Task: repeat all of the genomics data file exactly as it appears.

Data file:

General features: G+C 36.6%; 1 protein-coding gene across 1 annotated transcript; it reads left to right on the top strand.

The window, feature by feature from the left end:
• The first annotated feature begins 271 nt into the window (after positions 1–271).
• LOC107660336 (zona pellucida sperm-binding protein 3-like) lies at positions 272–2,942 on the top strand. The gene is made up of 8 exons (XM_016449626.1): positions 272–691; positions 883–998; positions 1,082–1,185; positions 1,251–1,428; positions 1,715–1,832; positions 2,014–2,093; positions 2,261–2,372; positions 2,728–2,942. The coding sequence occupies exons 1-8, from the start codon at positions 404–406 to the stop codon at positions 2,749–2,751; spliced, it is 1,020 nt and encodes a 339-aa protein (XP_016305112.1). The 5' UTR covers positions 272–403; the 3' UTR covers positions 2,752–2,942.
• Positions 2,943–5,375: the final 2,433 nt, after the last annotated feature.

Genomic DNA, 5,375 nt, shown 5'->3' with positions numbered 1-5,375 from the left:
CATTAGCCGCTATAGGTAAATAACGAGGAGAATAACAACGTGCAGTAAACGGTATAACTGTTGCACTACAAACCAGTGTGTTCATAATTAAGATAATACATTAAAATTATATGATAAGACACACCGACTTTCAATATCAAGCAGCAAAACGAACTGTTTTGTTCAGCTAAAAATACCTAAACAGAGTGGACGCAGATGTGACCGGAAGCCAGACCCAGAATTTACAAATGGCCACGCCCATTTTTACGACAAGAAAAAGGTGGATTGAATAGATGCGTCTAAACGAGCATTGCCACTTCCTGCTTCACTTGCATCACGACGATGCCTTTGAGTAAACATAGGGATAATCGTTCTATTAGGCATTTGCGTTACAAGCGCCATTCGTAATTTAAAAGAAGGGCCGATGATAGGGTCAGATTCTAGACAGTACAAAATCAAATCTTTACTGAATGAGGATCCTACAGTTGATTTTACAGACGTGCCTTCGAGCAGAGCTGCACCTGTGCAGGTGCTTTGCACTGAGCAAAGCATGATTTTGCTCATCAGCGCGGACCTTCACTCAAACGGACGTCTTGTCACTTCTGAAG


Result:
General features: G+C 36.6%; 1 protein-coding gene across 1 annotated transcript; it reads left to right on the top strand.

The window, feature by feature from the left end:
• The first annotated feature begins 271 nt into the window (after positions 1–271).
• LOC107660336 (zona pellucida sperm-binding protein 3-like) lies at positions 272–2,942 on the top strand. The gene is made up of 8 exons (XM_016449626.1): positions 272–691; positions 883–998; positions 1,082–1,185; positions 1,251–1,428; positions 1,715–1,832; positions 2,014–2,093; positions 2,261–2,372; positions 2,728–2,942. The coding sequence occupies exons 1-8, from the start codon at positions 404–406 to the stop codon at positions 2,749–2,751; spliced, it is 1,020 nt and encodes a 339-aa protein (XP_016305112.1). The 5' UTR covers positions 272–403; the 3' UTR covers positions 2,752–2,942.
• Positions 2,943–5,375: the final 2,433 nt, after the last annotated feature.

Genomic DNA, 5,375 nt, shown 5'->3' with positions numbered 1-5,375 from the left:
CATTAGCCGCTATAGGTAAATAACGAGGAGAATAACAACGTGCAGTAAACGGTATAACTGTTGCACTACAAACCAGTGTGTTCATAATTAAGATAATACATTAAAATTATATGATAAGACACACCGACTTTCAATATCAAGCAGCAAAACGAACTGTTTTGTTCAGCTAAAAATACCTAAACAGAGTGGACGCAGATGTGACCGGAAGCCAGACCCAGAATTTACAAATGGCCACGCCCATTTTTACGACAAGAAAAAGGTGGATTGAATAGATGCGTCTAAACGAGCATTGCCACTTCCTGCTTCACTTGCATCACGACGATGCCTTTGAGTAAACATAGGGATAATCGTTCTATTAGGCATTTGCGTTACAAGCGCCATTCGTAATTTAAAAGAAGGGCCGATGATAGGGTCAGATTCTAGACAGTACAAAATCAAATCTTTACTGAATGAGGATCCTACAGTTGATTTTACAGACGTGCCTTCGAGCAGAGCTGCACCTGTGCAGGTGCTTTGCACTGAGCAAAGCATGATTTTGCTCATCAGCGCGGACCTTCACTCAAACGGACGTCTTGTCACTTCTGAAG